The lack of transformative therapeutics in psychiatry has several determinants, notably the absence of a consensually agreed-upon pathogenetic model, unavailability of discrete, specific pathophysiologic processes, and multifactorial causation. Moreover, no psychopathologic feature is pathognomonic; instead, all psychopathology can be conceptualized as transnosological.

The need for a consensus neuropathology in psychiatry is a clarion call for novel treatment approaches, and provided the impetus for the National Institute of Mental Health to propose the Research Domain Criteria (RDoC) matrix. The RDoC broadly aims to elucidate the neurobiological substrates subserving brain disorders.3-5 It is hoped that achieving this objective will provide fertile ground for discovering, purposing, and developing treatments that are not only symptom mitigating, but are also disease modifying.


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The RDoC matrix has an empirically supported assumption that all psychopathology described in the Diagnostic and Statistical Manual of Mental Disorders, Fifth Edition (DSM-5) can be reduced into discrete and partially overlapping domains. An explicit deficiency of the DSM-5 taxonomy is that inorganic divisions exist between mental disorders across the developmental trajectory. The RDoC takes an agnostic approach diagnostically and instead categorizes psychopathology by its phenomenology and neurobiological substrates.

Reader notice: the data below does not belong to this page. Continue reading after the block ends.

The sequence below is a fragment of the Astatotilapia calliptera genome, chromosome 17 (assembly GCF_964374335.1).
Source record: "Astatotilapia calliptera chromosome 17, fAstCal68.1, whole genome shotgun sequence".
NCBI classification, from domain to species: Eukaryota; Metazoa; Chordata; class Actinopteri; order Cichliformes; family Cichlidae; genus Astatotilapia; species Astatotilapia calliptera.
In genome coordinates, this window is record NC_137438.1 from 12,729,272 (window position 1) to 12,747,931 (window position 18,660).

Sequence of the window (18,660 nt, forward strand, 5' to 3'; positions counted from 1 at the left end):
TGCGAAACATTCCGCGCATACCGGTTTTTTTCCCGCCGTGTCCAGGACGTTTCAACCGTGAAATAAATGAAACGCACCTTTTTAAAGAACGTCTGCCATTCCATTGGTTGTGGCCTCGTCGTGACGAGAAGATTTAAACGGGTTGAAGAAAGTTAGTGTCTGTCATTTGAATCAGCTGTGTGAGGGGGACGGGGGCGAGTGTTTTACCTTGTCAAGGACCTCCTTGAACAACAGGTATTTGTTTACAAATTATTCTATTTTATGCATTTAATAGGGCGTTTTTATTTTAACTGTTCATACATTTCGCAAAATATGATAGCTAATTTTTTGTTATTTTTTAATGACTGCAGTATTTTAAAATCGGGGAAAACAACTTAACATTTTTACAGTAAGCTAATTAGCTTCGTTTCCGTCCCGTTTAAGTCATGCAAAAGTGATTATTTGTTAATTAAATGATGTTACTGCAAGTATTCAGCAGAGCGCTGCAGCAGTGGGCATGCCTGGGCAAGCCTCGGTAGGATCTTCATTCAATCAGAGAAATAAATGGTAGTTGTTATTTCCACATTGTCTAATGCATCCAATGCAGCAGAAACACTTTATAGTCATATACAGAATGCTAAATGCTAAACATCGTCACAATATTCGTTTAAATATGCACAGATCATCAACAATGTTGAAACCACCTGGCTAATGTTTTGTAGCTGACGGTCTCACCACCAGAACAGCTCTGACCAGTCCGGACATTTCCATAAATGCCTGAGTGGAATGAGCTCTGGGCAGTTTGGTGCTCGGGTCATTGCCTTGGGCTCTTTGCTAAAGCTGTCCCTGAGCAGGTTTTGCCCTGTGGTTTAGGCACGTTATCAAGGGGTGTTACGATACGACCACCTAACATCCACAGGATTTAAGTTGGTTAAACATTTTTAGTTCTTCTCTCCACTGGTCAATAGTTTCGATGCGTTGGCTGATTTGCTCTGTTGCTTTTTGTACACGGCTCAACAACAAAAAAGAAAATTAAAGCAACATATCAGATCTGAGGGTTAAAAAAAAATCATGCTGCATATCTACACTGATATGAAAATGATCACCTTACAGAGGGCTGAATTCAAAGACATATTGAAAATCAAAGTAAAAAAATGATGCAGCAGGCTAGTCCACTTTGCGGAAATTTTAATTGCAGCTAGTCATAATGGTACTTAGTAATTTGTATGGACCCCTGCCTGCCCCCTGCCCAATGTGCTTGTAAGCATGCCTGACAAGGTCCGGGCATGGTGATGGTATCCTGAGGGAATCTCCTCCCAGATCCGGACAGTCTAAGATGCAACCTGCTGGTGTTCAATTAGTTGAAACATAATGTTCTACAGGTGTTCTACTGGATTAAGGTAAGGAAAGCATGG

Broadly speaking, the RDoC disaggregates psychopathology into 5 domains: negative valence systems, positive valence systems, general cognitive processes, social cognition, and arousal. At first glance, the vocabulary of RDoC appears novel and somewhat foreign. On more detailed review, however, the domain categories described in RDoC have tremendous empirical evidence supporting their existence and have face validity in the clinical ecosystem.

For example, a theme overarching many RDoC domains is a core disturbance in several aspects of cognitive function. This has tremendous face validity insofar as a deficit in cognitive function affects all brain illnesses across the developmental trajectory; this is supported by contemporary conceptualization of neurodevelopmental/neurodegenerative aspects of mental disorders. Moreover, the role disability highly associated with MNS is in many cases a direct consequence of impairment in role function.